The Spooky Box

The Spooky Box

by Mark Gonyea
     
 

View All Available Formats & Editions

There's a KNOCK at the door.
A box shows up on the front step. A SPOOKY black box. What could be inside?
With fun, dramatic designs, Mark Gonyea shows the scary things that might slither, slice, or slide their way out, from a ton of toads to a bunch of old bones to a robot with laser eyes. When it comes time to open the box, it's up to the reader to

Overview

There's a KNOCK at the door.
A box shows up on the front step. A SPOOKY black box. What could be inside?
With fun, dramatic designs, Mark Gonyea shows the scary things that might slither, slice, or slide their way out, from a ton of toads to a bunch of old bones to a robot with laser eyes. When it comes time to open the box, it's up to the reader to lift the lid!

Editorial Reviews

Publishers Weekly
Using sharp, angular illustrations in a palette of black, white, and a rather unholy shade of yellow, Gonyea builds zingy tension as his worrywart narrator frets about what might be inside a spooky black box that has appeared at the door. “It could be full of bats!” he shouts as a cloud of them emerges. “Or filled with rats!” (two rats peek out of another box, while three crooked tails slink away). Even less threatening options (“It could be a cake”) take on scary dimensions (“I hope it’s not haunted...”). Finally, readers get to open the box (via a flap), and the answer only begets more questions—and possibilities. Funny and original Halloween fun. Ages 4–8. Agent: Rosemary Stimola, Stimola Literary Studio. (July)
From the Publisher

“The book leaves an opening for creative storytellers to make more of the bare-bones text and to use the framework for an inventive reading.” —School Library Journal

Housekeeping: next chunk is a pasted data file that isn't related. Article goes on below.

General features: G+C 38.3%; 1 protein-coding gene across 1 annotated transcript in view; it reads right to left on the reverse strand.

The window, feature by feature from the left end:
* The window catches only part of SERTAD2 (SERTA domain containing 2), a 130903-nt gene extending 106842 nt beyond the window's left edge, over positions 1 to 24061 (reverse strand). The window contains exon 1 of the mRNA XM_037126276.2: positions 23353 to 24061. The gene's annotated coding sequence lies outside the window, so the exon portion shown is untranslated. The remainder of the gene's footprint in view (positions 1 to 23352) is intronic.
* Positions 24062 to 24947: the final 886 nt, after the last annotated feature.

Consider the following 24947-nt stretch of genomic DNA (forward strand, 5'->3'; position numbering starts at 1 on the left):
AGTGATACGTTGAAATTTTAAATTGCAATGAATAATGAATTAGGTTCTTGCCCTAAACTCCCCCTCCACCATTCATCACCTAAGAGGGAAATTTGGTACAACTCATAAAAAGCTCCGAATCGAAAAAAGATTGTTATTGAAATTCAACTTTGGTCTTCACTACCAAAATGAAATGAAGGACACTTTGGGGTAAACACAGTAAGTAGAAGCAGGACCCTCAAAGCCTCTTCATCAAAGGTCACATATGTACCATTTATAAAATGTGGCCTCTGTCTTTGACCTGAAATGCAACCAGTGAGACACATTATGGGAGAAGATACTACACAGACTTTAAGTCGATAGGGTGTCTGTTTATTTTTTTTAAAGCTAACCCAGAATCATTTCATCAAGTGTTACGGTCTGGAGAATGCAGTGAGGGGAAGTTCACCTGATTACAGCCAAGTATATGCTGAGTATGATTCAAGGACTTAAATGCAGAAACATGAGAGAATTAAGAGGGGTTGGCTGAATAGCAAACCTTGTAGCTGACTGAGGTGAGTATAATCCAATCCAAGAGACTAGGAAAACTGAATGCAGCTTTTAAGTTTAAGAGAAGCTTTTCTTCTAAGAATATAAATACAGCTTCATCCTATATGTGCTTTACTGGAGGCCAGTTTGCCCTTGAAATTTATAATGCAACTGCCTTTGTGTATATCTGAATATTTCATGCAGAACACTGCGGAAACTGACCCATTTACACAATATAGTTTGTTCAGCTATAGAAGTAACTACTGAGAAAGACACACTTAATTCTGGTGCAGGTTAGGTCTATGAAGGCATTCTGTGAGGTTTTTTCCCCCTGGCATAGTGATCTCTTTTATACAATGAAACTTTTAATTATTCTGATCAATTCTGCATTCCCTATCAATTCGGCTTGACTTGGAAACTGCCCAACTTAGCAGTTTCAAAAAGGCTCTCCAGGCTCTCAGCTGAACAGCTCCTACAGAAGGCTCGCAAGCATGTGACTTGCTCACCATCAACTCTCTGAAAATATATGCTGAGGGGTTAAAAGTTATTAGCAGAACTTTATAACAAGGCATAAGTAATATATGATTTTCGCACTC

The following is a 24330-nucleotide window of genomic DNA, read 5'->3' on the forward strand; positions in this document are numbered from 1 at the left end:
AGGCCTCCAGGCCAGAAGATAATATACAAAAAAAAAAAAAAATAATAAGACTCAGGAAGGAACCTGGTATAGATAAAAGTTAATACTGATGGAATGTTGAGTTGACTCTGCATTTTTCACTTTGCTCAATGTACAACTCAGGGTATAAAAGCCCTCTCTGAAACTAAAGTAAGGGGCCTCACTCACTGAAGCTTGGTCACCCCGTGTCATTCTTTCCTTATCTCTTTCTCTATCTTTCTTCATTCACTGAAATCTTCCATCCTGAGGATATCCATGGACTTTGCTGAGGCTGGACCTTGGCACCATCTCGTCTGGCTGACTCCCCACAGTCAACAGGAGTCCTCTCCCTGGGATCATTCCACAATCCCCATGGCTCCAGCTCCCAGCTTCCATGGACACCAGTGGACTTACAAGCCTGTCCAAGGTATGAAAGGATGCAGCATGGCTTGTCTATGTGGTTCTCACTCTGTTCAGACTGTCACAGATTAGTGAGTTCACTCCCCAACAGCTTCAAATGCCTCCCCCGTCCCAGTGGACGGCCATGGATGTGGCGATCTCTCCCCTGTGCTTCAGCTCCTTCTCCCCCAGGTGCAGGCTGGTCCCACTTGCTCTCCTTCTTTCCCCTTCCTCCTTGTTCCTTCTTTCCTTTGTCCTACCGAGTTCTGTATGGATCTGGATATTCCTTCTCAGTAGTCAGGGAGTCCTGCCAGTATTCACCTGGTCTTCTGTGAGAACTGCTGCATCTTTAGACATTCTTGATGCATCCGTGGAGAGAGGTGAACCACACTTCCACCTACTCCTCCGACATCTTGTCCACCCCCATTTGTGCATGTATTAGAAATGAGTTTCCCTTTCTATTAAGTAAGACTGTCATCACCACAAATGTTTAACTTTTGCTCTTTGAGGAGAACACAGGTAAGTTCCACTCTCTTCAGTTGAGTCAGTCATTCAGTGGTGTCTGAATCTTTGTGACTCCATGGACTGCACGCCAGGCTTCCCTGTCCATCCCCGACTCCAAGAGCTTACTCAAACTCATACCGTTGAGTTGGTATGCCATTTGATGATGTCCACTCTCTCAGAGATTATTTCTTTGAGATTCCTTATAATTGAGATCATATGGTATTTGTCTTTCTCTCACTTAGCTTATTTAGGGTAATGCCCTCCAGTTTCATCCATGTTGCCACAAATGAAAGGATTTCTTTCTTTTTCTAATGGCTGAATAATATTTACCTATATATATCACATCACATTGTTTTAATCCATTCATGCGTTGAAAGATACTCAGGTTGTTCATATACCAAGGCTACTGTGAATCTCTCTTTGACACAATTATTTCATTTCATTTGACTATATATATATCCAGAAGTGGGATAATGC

“Possibilities abound for creative writing or art activities.” —Kirkus Reviews

“Using sharp, angular illustrations in a palette of black, white, and a rather unholy shade of yellow, Gonyea builds zingy tension as his worrywart narrator frets about what might be inside a spooky black box that has appeared at the door.... Funny and original Halloween fun.” —Publishers Weekly, starred review

“A limited palette of reds, greens and yellow and simple shapes provide a sharp, contemporary look that will appeal to older children with limited reading skills.” —Kirkus Reviews on A Wish for Elves

“A clean, clear, lighthearted look at the communicative clout of color, contrast, and contour.” —Kirkus Reviews, starred review on A Book About Design

“The only current title that effectively deconstructs complex princples of graphic design for children.” —The New York Times Book Review on A Book About Design

Children's Literature - Jill Walton
It is just a black box delivered to your door. But what is in it? Speculations begin. The book’s classic Halloween palette of orange and black demands the contents to be spooky. Traditional suggestions for what the contents contain begin: bats, rats …but maybe it is cake? The box must be opened, the suspense is escalating, and then the box is opened. But does the mystery end? A perfect drama builds in this graphically illustrated book for young children who relish being slightly scared and welcome stories about to the expected and the unknown. It is not an accident that the word “Box” in the title on the cover has a question mark inside the “o.” Teachers and children will enjoy this read, particularly around the end of October. Reviewer: Jill Walton; Ages 3 to 6.